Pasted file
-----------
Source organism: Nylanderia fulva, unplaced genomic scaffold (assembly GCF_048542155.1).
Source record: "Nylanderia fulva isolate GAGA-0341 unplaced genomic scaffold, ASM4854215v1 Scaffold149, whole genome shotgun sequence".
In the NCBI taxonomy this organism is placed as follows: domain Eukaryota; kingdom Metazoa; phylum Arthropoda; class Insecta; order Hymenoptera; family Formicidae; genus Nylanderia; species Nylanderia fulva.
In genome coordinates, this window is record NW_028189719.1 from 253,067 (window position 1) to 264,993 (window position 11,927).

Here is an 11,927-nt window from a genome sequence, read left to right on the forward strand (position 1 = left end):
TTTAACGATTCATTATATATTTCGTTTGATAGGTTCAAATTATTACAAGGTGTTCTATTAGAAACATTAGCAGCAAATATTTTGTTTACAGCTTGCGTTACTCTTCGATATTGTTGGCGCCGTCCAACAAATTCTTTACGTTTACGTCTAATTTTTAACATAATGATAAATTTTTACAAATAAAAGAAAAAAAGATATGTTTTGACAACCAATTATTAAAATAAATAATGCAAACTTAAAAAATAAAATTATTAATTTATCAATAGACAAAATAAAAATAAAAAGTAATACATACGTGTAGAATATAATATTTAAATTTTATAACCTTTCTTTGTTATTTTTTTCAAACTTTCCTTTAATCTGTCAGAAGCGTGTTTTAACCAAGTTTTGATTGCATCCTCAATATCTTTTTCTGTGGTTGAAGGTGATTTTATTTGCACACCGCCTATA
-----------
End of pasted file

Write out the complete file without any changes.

Source organism: Nylanderia fulva, unplaced genomic scaffold (assembly GCF_048542155.1).
Source record: "Nylanderia fulva isolate GAGA-0341 unplaced genomic scaffold, ASM4854215v1 Scaffold149, whole genome shotgun sequence".
In the NCBI taxonomy this organism is placed as follows: domain Eukaryota; kingdom Metazoa; phylum Arthropoda; class Insecta; order Hymenoptera; family Formicidae; genus Nylanderia; species Nylanderia fulva.
In genome coordinates, this window is record NW_028189719.1 from 253,067 (window position 1) to 264,993 (window position 11,927).

Here is an 11,927-nt window from a genome sequence, read left to right on the forward strand (position 1 = left end):
TTTAACGATTCATTATATATTTCGTTTGATAGGTTCAAATTATTACAAGGTGTTCTATTAGAAACATTAGCAGCAAATATTTTGTTTACAGCTTGCGTTACTCTTCGATATTGTTGGCGCCGTCCAACAAATTCTTTACGTTTACGTCTAATTTTTAACATAATGATAAATTTTTACAAATAAAAGAAAAAAAGATATGTTTTGACAACCAATTATTAAAATAAATAATGCAAACTTAAAAAATAAAATTATTAATTTATCAATAGACAAAATAAAAATAAAAAGTAATACATACGTGTAGAATATAATATTTAAATTTTATAACCTTTCTTTGTTATTTTTTTCAAACTTTCCTTTAATCTGTCAGAAGCGTGTTTTAACCAAGTTTTGATTGCATCCTCAATATCTTTTTCTGTGGTTGAAGGTGATTTTATTTGCACACCGCCTATA